Experiencing senior year from the sidelines

When Olivia Rodrigo first released the tracklist for her latest album “GUTS” I excitedly texted my best friend over the track “ballad of a homeschooled girl,” gushing over the upcoming rock/pop song that I knew would become an anthem for homeschooled girls everywhere. 

As I expected, the lyrics rang true as someone who left the high school culture for a routine of online classes and independent schoolwork. The homeschooled girls on the internet seemed to agree too, I thought to myself as I watched a TikTok of the song playing over Pedro Pascal’s laugh-crying meme with the caption “Me listening to this song as a literal homeschooled girl.” 

Lila Baltaxe | Senior Graphic Artist

Rodrigo has been homeschooled her whole life and the song most likely originates from her untraditional teenage upbringing of acting and stardom versus homeroom periods and homecoming. 

A Genius page on “ballad of a homeschooled girl” writes that, “The song’s title alludes to the common albeit faulty notion that homeschooled children are socially stunted.” So although I did not switch to homeschooling to pursue a career in acting (this story would probably be a lot more interesting if that were the case), I did find the song’s message to be relatable and comforting. 

When I was a freshman in high school, I created a bucket list of everything I wanted to accomplish in the next four years of my life. 

Standouts included getting a boyfriend, having a friend group, becoming editor-in-chief of the school newspaper, getting into honor societies, becoming a cheerleader and creating a college application that would secure me a spot at my dream school. 

With a level of determination I believe can be attributed to my ENTJ personality, I managed to check off every single one of these and more off my bucket list. 

I had it all until I didn’t. 

My downfall came with the deterioration of my mental health. Managing all the different aspects of high school caused me to ignore what my brain really needed. So, a swirl of toxicity, one messy breakup, several mental breakdowns and a treatment facility later — I found myself finishing off the rest of my senior year from my dining room table.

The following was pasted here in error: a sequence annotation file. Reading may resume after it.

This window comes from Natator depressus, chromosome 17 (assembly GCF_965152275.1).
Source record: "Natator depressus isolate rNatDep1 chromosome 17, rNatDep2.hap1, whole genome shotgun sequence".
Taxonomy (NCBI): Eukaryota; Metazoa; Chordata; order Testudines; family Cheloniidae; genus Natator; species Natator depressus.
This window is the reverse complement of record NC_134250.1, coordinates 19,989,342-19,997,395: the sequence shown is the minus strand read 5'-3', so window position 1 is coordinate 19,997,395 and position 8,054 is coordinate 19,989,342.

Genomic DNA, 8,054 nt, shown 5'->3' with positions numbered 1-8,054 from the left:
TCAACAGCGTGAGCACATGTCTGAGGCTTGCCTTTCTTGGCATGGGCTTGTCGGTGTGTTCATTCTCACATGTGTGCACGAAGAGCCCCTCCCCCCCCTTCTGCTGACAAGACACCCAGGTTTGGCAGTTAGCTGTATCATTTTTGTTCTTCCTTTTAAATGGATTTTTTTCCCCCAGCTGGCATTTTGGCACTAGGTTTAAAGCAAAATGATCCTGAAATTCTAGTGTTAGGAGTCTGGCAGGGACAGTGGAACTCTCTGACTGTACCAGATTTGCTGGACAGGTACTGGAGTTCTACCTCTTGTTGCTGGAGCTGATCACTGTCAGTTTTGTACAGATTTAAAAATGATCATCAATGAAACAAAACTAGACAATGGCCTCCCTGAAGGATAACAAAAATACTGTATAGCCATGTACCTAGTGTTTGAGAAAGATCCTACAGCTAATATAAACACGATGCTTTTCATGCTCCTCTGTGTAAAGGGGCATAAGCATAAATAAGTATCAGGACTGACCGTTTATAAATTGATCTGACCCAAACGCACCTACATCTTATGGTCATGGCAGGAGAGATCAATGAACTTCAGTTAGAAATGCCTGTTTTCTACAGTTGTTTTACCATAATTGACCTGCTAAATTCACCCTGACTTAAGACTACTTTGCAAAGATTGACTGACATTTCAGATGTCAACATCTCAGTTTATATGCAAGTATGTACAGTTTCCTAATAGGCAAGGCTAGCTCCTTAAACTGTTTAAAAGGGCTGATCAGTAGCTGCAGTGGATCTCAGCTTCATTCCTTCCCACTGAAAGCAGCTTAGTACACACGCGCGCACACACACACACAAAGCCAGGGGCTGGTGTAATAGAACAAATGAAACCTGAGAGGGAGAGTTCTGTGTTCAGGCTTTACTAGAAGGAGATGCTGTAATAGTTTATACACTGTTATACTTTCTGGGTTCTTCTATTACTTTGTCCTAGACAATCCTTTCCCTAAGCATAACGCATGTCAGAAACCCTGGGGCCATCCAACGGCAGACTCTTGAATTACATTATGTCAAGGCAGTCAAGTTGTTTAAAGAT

Homeschooling had its positive aspects, mainly being that I was able to create my own schedule. My classes were divided so that I only had one to two a day which allowed me to spend the rest of my time working as a daycare teacher. I was also allowed to choose my own lessons and tailor each of my classes to my own interests.

But being sidelined from my senior year experience, something I had been looking forward to all of high school took a greater toll on me than expected. I left right before the experiences that every high schooler looks forward to consequently missing out on prom, college decision day, graduation and yearbook signing. 

Leaving my positions and various clubs behind was also difficult, as I had prided myself on my extracurriculars. As the Genius page previously mentioned, I felt stunted. It was as if my social development had paused and I was stuck in a period of numbness. Eventually, I began to substitute many of these experiences with my own homeschooled version. 

Deleting the Pinterest board of coordinating burgundy prom outfits, I opted for a Barbie pink dress (while my would-be date opted for tones of gray and blue but pink wouldn’t have gone with this anyway!) and I danced the night away at my godsister’s prom. 

I skipped out on graduation and allowed my mom to take pictures of me in my cap and gown for Facebook while holding my diploma that my teacher said “was at the actual ceremony so it’s kind of like you were still there!” 

I watched through social media as the people I had spent my life going to school with got their full circle moments as they posed in front of their elementary schools celebrating their senior status. My moment came at a surprise party for my graduation, with all my favorite people and a plethora of Boston University decorations. 

I was stuck on the sidelines for my senior year but with time, space and lots of therapy, I came to appreciate my unique experience. Homeschool taught me how to create a healthy routine for myself. It showed me how to become involved with my education in a productive way. It gave me true control over my life and for the first time, and I didn’t have to live up to the standards that teachers and peers had set for me. 

Finally, it gave me full power to revel in the angstyness of “ballad of a homeschooled girl.”

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